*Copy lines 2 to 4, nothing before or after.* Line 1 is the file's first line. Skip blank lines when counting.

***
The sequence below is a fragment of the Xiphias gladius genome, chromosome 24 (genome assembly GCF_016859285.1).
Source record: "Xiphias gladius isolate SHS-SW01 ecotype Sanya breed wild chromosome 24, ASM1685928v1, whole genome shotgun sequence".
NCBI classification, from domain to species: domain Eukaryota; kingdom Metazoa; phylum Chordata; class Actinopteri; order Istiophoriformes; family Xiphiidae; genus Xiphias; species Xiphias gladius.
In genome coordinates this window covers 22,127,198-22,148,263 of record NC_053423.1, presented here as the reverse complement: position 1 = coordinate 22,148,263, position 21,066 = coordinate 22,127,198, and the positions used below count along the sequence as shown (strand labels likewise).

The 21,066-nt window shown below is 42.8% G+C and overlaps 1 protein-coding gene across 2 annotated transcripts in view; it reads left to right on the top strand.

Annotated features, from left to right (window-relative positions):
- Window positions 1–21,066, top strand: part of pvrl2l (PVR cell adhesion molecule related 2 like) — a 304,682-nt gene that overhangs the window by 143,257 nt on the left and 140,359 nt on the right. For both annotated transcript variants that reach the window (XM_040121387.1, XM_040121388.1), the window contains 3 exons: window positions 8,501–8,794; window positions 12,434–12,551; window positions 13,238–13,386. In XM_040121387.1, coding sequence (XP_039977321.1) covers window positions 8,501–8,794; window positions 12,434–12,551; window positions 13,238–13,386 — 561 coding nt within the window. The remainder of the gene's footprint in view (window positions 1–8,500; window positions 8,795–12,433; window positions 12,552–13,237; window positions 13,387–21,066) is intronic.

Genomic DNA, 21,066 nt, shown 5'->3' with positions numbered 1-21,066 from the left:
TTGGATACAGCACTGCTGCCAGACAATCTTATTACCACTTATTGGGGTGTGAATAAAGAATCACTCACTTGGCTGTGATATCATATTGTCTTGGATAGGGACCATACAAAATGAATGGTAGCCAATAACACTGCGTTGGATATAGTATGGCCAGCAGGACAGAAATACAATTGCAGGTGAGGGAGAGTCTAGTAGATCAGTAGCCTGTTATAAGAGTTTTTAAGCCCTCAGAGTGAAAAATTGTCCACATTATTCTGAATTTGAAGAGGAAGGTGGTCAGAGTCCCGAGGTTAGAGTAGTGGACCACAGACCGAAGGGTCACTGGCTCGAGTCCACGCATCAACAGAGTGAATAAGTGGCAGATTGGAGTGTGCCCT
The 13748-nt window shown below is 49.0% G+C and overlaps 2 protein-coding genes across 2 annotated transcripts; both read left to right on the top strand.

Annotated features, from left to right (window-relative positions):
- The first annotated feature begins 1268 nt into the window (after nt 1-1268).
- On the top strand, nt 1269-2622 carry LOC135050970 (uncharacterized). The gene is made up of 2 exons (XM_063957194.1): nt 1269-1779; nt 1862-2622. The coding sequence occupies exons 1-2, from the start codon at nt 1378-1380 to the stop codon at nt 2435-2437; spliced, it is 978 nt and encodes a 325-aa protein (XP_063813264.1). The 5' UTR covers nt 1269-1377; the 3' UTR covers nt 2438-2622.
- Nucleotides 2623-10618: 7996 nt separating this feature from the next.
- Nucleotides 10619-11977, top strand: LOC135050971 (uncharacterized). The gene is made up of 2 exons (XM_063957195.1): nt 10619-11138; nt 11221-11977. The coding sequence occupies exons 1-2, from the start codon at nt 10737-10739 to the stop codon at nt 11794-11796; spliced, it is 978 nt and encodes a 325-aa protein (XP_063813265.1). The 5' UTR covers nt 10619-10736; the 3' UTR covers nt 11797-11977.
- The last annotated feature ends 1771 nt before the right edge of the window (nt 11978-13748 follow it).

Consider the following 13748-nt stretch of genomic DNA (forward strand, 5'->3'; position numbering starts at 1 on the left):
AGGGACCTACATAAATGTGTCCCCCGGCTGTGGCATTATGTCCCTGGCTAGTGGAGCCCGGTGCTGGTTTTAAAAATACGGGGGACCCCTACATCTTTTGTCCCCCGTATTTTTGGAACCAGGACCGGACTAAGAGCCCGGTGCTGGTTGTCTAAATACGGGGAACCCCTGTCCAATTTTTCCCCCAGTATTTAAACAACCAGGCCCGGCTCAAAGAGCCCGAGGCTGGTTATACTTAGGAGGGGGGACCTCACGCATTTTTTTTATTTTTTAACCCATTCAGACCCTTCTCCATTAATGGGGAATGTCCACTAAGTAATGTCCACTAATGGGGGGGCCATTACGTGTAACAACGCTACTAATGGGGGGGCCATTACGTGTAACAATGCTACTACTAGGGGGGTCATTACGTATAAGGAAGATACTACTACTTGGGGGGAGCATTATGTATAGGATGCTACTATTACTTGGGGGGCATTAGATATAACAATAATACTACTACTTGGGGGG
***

Source record: "Xiphias gladius isolate SHS-SW01 ecotype Sanya breed wild chromosome 24, ASM1685928v1, whole genome shotgun sequence".
NCBI classification, from domain to species: domain Eukaryota; kingdom Metazoa; phylum Chordata; class Actinopteri; order Istiophoriformes; family Xiphiidae; genus Xiphias; species Xiphias gladius.
In genome coordinates this window covers 22,127,198-22,148,263 of record NC_053423.1, presented here as the reverse complement: position 1 = coordinate 22,148,263, position 21,066 = coordinate 22,127,198, and the positions used below count along the sequence as shown (strand labels likewise).